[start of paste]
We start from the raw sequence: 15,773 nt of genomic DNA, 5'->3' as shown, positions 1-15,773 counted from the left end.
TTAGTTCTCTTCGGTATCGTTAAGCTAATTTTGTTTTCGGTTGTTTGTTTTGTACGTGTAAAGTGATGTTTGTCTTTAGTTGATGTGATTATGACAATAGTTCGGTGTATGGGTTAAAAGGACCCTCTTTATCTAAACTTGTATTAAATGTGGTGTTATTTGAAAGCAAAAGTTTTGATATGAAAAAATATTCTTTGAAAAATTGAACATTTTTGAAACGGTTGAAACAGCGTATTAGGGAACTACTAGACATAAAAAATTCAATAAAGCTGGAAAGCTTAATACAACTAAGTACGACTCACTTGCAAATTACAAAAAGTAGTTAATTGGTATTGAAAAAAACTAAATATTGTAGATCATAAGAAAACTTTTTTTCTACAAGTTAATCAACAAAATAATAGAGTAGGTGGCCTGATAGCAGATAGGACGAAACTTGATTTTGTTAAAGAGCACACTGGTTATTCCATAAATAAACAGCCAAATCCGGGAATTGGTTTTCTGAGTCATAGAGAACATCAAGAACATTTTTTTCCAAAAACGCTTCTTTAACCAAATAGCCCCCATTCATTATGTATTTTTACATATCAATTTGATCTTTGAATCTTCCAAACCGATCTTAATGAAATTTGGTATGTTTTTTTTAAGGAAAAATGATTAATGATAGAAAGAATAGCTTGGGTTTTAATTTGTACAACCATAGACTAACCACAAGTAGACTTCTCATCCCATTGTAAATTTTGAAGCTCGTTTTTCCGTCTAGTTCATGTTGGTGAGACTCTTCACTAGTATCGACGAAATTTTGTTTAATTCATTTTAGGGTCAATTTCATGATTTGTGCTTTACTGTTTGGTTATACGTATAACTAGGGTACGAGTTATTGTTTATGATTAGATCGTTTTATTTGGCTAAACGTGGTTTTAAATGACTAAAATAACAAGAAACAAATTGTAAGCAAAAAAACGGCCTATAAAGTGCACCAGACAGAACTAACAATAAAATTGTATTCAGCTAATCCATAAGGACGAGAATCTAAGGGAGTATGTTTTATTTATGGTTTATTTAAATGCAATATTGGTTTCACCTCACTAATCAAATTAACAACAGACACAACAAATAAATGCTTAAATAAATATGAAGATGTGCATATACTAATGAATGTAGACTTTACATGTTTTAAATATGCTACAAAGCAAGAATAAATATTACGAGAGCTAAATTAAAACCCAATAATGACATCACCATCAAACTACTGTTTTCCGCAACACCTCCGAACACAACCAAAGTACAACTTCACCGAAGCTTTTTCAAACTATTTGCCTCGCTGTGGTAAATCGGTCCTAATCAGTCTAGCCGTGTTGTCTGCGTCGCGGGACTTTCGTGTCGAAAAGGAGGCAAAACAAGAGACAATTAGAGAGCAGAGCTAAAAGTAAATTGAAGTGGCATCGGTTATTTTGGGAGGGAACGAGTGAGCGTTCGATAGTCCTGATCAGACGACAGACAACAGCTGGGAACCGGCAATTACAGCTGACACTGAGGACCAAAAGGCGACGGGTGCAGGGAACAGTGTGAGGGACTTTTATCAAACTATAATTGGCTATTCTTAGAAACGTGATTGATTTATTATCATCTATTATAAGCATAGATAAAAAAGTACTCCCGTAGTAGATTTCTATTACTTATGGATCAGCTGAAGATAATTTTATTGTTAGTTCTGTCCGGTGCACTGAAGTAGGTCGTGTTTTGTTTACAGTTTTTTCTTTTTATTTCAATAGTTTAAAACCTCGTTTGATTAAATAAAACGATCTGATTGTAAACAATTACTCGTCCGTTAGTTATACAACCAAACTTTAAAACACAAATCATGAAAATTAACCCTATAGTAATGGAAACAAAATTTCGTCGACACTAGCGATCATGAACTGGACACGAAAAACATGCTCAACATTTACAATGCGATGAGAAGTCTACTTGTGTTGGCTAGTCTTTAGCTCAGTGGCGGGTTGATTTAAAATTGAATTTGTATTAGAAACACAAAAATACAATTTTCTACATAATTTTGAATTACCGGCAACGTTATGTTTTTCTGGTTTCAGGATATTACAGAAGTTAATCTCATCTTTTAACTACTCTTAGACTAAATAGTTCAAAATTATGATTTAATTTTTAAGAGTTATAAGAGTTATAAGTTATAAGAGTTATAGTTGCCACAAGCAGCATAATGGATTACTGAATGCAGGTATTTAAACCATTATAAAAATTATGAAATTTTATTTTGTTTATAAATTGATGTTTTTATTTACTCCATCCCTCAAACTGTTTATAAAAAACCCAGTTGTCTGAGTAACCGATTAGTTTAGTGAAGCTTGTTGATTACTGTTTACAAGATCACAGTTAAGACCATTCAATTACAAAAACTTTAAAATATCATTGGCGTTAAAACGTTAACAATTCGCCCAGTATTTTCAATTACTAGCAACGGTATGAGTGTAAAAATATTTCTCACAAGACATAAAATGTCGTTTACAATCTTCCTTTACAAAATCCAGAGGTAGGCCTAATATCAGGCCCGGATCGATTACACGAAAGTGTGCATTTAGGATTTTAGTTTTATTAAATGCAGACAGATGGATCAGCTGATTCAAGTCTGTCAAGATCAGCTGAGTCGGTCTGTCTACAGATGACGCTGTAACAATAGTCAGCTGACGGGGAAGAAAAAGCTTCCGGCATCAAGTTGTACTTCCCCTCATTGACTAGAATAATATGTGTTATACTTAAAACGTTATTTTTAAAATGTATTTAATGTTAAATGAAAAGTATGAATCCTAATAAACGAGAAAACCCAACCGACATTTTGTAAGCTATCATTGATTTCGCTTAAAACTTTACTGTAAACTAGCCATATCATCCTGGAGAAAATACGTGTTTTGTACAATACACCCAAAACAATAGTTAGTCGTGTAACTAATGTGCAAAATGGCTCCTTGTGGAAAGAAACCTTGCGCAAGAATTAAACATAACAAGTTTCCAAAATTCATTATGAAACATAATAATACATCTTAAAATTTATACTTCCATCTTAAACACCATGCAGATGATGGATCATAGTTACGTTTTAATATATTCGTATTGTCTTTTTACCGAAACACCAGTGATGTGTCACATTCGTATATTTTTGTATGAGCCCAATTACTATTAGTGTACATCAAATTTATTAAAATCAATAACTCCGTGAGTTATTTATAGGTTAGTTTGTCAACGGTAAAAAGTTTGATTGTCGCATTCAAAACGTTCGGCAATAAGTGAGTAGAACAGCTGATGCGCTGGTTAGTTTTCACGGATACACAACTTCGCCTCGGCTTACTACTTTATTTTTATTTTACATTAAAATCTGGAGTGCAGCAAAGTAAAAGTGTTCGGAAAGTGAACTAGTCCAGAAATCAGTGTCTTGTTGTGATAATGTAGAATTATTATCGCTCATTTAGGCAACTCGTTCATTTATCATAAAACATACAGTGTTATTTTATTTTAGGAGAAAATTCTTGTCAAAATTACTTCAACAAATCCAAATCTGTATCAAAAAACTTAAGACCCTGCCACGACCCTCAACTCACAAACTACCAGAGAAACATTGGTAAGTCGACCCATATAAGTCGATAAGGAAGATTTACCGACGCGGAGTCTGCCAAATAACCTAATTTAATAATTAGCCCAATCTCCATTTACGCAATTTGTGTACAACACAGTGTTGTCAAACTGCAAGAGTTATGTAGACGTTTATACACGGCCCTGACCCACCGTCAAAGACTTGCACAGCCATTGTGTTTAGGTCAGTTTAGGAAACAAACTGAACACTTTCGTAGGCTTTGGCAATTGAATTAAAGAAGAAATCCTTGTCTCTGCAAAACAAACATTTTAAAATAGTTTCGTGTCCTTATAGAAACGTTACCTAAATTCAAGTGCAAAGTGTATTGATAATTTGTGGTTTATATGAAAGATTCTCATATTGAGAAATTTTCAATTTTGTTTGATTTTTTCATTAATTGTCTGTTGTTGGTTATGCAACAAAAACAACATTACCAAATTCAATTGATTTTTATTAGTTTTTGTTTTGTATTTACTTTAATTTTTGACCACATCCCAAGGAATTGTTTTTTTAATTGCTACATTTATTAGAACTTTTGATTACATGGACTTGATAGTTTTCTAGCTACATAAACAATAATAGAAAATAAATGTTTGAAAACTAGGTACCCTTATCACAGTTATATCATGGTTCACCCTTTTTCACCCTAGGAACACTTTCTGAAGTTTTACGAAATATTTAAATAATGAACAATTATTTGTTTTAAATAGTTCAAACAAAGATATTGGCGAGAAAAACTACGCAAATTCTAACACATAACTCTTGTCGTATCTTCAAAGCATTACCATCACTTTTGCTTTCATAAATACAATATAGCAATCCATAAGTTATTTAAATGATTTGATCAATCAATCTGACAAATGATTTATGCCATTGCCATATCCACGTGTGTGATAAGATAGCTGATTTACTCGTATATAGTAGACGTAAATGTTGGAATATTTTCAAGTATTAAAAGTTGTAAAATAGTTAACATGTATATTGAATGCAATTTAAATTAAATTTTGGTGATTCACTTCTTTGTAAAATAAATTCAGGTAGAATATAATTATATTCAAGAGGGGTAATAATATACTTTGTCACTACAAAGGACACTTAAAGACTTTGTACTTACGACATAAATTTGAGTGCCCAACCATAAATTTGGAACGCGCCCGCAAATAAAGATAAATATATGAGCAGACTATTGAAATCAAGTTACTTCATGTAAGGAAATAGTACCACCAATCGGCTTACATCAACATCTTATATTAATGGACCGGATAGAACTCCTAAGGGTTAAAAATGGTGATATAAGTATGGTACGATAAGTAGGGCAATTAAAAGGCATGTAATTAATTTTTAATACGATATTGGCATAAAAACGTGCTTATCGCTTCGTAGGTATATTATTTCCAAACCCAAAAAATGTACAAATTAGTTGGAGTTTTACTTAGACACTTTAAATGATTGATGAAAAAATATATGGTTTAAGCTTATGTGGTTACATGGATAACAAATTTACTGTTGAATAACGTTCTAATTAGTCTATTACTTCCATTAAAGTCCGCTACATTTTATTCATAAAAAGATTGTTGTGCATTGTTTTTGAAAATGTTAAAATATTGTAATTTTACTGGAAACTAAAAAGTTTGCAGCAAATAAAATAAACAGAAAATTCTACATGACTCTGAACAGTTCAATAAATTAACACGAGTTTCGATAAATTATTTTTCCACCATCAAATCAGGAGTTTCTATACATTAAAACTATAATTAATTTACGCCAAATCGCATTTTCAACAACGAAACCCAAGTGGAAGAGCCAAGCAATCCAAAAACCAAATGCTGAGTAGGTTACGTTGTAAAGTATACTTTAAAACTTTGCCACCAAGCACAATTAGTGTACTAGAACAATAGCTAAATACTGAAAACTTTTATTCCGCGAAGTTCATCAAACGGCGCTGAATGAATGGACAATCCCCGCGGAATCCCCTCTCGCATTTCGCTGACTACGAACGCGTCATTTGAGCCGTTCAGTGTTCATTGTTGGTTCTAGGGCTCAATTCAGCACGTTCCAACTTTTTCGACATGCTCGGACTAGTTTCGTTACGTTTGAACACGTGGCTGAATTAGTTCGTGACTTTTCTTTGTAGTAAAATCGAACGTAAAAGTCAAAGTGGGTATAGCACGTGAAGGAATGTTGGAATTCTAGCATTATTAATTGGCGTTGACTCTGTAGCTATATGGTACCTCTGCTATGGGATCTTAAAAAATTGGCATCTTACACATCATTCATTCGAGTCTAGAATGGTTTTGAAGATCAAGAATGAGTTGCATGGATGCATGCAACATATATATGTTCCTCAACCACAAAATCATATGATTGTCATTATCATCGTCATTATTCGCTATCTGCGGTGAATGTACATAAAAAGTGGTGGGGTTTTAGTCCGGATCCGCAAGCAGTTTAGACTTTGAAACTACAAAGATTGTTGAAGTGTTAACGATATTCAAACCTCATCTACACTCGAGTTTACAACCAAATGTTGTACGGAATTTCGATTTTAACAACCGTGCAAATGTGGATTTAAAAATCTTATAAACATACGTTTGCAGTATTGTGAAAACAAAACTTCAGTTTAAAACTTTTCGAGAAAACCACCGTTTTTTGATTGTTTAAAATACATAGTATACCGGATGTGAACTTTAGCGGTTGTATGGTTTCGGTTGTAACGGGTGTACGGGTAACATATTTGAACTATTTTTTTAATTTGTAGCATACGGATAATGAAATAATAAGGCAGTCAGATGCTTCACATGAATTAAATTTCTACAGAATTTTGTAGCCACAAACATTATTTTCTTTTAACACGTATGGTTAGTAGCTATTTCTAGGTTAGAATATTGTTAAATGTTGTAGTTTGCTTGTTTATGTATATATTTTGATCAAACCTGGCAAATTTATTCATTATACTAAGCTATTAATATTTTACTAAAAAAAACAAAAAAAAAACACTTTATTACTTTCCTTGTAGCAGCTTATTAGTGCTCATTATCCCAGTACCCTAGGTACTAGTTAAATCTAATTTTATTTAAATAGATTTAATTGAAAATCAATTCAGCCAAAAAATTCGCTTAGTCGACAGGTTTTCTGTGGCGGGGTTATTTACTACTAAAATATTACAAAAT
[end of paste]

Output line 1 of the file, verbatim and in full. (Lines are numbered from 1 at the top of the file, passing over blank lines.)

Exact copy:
We start from the raw sequence: 15,773 nt of genomic DNA, 5'->3' as shown, positions 1-15,773 counted from the left end.